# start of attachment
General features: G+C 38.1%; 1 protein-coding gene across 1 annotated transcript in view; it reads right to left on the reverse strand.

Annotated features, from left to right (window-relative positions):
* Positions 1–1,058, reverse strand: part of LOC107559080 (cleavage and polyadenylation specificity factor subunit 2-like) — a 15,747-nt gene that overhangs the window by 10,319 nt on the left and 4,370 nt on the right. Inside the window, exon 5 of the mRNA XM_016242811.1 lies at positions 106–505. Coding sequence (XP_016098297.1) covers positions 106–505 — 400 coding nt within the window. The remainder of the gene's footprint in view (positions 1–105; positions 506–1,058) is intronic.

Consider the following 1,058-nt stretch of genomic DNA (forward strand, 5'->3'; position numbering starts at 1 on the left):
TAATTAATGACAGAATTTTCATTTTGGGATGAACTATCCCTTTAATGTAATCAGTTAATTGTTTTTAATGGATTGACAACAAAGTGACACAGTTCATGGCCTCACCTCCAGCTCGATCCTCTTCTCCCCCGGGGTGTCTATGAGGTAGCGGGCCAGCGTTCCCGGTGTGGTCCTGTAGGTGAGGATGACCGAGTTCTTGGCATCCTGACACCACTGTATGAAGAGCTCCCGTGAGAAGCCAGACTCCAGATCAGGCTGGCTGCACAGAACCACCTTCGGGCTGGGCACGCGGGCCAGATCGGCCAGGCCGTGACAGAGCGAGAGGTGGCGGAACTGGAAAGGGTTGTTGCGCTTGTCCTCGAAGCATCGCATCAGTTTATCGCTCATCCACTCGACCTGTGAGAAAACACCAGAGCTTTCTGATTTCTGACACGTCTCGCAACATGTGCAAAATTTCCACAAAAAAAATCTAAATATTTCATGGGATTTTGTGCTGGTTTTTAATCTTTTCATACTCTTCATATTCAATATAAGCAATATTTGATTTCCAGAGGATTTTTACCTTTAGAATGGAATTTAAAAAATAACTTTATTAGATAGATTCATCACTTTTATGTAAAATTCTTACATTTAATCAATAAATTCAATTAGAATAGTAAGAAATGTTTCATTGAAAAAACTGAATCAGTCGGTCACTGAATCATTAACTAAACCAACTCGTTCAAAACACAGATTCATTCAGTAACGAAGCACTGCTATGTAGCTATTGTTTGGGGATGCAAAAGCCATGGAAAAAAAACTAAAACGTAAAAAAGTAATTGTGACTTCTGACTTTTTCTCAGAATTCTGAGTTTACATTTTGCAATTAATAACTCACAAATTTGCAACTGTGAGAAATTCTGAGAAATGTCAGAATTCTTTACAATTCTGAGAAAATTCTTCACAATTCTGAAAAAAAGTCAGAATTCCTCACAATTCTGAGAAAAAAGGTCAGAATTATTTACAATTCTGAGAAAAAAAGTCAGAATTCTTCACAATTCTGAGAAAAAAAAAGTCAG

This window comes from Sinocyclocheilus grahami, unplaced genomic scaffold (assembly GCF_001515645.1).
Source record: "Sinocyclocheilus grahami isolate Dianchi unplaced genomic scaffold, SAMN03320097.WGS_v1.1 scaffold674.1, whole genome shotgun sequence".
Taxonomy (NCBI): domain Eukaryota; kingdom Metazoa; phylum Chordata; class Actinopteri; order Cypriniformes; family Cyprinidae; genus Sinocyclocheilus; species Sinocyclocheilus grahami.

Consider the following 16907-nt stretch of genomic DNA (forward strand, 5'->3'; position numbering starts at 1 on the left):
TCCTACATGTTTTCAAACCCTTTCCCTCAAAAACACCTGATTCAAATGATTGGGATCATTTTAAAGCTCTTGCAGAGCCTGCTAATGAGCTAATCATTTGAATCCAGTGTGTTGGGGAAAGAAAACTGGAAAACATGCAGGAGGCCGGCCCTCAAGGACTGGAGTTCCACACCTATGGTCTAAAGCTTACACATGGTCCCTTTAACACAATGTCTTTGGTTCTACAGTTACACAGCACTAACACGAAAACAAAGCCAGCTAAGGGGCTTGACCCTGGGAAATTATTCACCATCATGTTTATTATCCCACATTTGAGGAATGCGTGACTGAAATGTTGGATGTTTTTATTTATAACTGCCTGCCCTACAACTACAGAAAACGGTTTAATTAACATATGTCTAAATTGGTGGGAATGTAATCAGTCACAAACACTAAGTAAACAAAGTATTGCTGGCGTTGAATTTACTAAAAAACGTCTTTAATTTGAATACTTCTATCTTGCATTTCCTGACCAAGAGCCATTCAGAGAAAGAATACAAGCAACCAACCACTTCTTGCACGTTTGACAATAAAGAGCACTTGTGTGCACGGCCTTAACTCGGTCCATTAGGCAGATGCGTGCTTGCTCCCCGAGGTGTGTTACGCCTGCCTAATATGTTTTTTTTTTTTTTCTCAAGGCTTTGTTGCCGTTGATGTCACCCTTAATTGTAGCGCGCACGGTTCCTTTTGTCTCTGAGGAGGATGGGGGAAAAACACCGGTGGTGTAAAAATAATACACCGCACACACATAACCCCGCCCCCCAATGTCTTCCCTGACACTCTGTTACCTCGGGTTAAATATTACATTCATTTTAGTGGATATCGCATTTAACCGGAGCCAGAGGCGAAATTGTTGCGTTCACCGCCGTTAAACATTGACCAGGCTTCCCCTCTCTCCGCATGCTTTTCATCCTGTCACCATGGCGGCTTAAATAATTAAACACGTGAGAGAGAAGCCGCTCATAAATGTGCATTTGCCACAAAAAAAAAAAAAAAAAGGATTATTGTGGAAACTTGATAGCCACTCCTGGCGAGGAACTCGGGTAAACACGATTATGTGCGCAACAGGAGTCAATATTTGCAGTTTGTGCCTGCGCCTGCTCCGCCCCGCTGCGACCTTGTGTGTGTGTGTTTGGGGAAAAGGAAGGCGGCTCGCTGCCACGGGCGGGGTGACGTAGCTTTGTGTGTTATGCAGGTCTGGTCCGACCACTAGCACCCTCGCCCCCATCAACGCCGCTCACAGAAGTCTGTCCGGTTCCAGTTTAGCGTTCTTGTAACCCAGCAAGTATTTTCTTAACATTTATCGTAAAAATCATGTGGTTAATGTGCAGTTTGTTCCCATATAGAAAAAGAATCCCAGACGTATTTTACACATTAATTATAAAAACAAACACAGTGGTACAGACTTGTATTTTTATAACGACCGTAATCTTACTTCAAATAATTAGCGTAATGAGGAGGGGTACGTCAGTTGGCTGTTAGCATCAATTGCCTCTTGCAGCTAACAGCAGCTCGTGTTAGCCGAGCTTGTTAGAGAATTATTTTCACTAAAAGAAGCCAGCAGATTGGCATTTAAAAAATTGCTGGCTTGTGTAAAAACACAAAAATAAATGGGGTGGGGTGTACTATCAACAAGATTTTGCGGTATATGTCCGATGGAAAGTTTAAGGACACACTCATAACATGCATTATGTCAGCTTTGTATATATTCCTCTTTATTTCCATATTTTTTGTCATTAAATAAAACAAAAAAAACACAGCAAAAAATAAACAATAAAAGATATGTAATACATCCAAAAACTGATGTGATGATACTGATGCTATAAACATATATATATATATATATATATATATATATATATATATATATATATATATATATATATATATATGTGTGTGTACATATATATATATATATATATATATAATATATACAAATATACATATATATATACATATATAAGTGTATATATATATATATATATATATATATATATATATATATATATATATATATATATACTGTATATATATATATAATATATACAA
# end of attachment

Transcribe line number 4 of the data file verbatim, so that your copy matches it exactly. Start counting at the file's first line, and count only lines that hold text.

Consider the following 1,058-nt stretch of genomic DNA (forward strand, 5'->3'; position numbering starts at 1 on the left):